Monday 28th-Had some cannon tube aiming this forenoon at a dropped target; sea very calm and no wind’ only fired about 40 rounds of tube, so were soon finished.  Got into communication with the “Andromeda” by wireless.  She left at midnight also for Gibraltar.

            Tuesday 23rd-Went to night quarters last night, and there was heaps of trouble at our casemate over a sight which had got bent somehow or other during the last few days; finished at 11.30; arrived here (Gibraltar) at 10 this morning.

            Wednesday 24th, Christmas Eve-Nearly all hands have been busy decorating the messes for tomorrow; the mess decks look like a scene at a pantomime-green and coloured paper chains everywhere.  The “Andromeda” came in this morning and left again at 4 o’clock for home; our band played the usual parting tunes, “Auld Lang Syne” and “Home, Sweet Home.”  The “Thetis left for China this morning.

            Sunday 28th-Just recovered from the effects of Christmas.  We spent a glorious time; plenty to eat and drink and heaps of enjoyment on Christmas Day.  About a dozen marines and seamen rigged up in comic clothes and played the Captain round the ship.  Some had drums, and one a fog bellows, used for sending the hands to collision stations, and another a pair of bagpipes-the only one capable of giving a tune.  The Captain couldn’t help laughing when he saw us, for I was one of the party, and several of the officers snapshotted us.  I have to land with a picquet at 1.30.  The hands are all at church now.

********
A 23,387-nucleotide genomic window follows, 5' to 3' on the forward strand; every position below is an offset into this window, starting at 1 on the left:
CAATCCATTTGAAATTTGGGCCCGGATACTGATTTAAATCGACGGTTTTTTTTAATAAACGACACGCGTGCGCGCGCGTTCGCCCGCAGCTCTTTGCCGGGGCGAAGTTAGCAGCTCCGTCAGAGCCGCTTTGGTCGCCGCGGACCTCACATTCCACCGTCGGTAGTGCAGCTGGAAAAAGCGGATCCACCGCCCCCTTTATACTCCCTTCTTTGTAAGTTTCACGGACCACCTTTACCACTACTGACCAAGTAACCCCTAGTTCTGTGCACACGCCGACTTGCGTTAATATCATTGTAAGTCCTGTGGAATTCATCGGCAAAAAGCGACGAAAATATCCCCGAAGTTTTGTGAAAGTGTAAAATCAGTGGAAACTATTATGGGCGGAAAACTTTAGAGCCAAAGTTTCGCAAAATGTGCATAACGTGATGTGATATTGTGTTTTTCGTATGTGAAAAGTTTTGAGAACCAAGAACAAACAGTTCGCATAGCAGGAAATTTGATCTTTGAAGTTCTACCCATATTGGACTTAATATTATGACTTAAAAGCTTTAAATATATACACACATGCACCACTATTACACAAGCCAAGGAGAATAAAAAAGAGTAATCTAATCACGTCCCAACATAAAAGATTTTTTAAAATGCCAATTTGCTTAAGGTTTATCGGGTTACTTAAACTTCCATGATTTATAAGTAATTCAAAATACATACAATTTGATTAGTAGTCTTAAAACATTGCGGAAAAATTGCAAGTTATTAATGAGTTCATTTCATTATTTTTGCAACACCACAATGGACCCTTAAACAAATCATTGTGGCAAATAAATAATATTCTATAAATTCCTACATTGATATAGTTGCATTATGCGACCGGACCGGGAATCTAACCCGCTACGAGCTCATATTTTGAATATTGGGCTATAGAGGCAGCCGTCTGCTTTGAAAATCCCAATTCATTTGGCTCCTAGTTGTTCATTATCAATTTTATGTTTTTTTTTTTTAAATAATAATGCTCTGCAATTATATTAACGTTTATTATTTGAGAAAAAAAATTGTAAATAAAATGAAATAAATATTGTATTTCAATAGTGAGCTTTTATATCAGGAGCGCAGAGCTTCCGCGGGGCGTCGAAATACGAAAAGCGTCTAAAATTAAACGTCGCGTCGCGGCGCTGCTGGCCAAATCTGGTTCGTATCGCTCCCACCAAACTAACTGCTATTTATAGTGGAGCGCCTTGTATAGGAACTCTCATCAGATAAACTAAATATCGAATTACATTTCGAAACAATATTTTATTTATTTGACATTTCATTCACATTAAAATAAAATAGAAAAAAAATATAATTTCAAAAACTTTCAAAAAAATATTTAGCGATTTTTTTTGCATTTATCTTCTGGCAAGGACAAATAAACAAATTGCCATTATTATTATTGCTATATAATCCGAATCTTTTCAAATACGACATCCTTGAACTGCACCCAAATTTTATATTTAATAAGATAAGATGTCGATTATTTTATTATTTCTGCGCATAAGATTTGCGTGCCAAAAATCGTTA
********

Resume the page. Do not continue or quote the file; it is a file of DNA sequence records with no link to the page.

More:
Monday 29th-My first run ashore at Gibraltar was yesterday.  I must say it is not a bad little place, and seems very English.  The shops advertise and price everything in English; Spanish seems the exception.  Most of the people we saw were service men, but still there are plenty of others-Jews, Indians, and Arabs, mostly the keepers of cheap bazaars along the main street, where one can but Indian shawls, tablecloths, etc., all fresh from the Midlands.  We heard while we were ashore of the Sergt-Major of Marines of the “Ramillies” shooting him through the head; they buried him this afternoon.  A marine of ours a fine, healthy looking fellow we went sick this morning, and the doctor found that he was consumptive, and sent him straight to hospital.  We have to take in 1,200 tons of coal tomorrow, so have a busy time before us.